George Harrison and Ravi Shankar. Collaboration has always been part of the music industry, but its popularity is surging.
Despite compelling evidence that collaboration benefits firms and clients, many managing partners describe, with frustration, the challenge of changing long-held patterns of solo and siloed behaviours.
In her book, Smart Collaboration, Heidi Gardner painstakingly makes the business case for collaboration, well aware of the need to arm managing partners with persuasive arguments.
But could a change be coming as Millennials and Gen Z move through these firms? Our hypothesis is that these generations may be instinctively collaborative.
By ‘instinctively collaborative’ we mean that the starting disposition for members of these generations is to share and cooperate; no argument that needs to be made for collaboration.
An example of an industry that now instinctively collaborates is the music industry.
As the chart and accompanying Economist article demonstrates, the music industry has undergone a massive transformation with a 1/3 of Billboard Top 100 hits now being the result of collaboration between artists (from the 60s through to the 90s that figure was less than 1/10).
Led by Hip Hop, other genres have followed.
For Millennials and Gen Z, the 1990s, 2000s and 2010s are their coming of age decades. Collaboration is a defining part of their popular culture movement. It even has a catchier expression: collab.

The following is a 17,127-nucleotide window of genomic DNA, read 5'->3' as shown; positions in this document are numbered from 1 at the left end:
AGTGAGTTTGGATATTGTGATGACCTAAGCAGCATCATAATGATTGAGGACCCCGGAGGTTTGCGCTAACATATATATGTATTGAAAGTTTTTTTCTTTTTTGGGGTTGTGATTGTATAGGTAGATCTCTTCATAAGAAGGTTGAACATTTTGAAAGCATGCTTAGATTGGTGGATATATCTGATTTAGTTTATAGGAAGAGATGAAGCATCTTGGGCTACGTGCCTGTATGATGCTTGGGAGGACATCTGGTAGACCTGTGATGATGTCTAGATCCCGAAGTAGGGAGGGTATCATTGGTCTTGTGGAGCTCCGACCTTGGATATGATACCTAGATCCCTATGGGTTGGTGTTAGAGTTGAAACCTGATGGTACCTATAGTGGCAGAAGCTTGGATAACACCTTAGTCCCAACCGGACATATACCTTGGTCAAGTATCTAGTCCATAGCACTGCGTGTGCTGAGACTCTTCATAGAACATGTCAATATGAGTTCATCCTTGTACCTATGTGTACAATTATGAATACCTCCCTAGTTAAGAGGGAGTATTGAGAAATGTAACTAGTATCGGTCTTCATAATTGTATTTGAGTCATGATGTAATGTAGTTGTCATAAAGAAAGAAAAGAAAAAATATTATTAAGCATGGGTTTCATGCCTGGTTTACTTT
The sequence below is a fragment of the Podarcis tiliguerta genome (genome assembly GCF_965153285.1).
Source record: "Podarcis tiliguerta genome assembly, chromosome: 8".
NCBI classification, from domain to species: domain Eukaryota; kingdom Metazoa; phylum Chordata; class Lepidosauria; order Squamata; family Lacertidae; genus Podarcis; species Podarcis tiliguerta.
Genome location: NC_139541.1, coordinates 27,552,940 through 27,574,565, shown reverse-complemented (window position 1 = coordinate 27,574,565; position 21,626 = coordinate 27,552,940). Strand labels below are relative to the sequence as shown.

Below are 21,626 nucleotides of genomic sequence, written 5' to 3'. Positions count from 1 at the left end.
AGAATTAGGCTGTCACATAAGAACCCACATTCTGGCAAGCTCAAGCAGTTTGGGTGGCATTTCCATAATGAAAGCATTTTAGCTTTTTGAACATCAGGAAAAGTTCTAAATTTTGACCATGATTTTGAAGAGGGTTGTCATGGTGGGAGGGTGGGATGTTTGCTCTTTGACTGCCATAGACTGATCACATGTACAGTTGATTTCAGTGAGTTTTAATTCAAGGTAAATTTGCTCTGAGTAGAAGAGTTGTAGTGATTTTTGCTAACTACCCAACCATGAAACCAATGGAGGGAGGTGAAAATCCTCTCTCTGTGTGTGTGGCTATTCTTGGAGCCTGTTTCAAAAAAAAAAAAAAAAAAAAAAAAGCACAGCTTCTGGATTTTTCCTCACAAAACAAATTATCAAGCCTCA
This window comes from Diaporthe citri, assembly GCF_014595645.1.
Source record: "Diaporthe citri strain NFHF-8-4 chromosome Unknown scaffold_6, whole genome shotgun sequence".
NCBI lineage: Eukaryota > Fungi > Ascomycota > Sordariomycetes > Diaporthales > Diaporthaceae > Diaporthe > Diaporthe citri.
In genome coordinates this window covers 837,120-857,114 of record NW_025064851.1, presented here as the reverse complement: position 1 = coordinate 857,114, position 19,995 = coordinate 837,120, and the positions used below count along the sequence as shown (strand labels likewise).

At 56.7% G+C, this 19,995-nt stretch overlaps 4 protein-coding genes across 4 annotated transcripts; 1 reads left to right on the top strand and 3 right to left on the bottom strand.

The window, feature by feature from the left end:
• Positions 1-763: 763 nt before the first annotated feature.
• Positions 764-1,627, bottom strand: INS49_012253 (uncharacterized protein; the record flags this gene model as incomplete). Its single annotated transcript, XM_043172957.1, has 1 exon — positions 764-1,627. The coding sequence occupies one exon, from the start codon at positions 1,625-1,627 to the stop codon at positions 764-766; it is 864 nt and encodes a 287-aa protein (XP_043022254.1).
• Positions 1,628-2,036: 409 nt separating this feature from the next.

The underlying enabler seems to be ubiquitous social media, where sharing and joining doesn’t require some kind of pre-existing relationship – just the potential for common interest or connection.
In the world of music, artists leverage each other’s brand and social media presence. Sites such as Spotify use algorithms that maximise the value of these collaborations, pointing fans from one artist to another.
Cynically, one might say that represents a desire for short-term success. Why build a brand on your own when you can hitch your rising star to an established star? But it seems like a great example of ‘smart collaboration’ to us.
Similarly, Instagram collaborations see companies and social media influencers team up to promote brands. Like collaboration, influencing has been a recognised marketing strategy for decades. Social media just turbo charges it.
Translating this back into professional services is not a stretch. If the norm for Millennials and Gen Z is collaboration then PSFs can benefit.
With PSFs moving into the world of artificial and augmented intelligence, complexity demands a more holistic approach to solving problems. People who know technology and instinctively collaborate will be valuable.
But as these instinctive collaborators make their way, there are ways in which the promising flame might be extinguished.
First, Millennials and Gen Zers who come into firms that are secretive and untrusting may leave.
Second, those who stay may end up role modelling the less collaborative behaviours of their seniors.
The solution is a more open, inclusive and democratic style of leadership. A style that recognises the talents and experiences of Millennials and Gen Z, and is prepared to take some risks.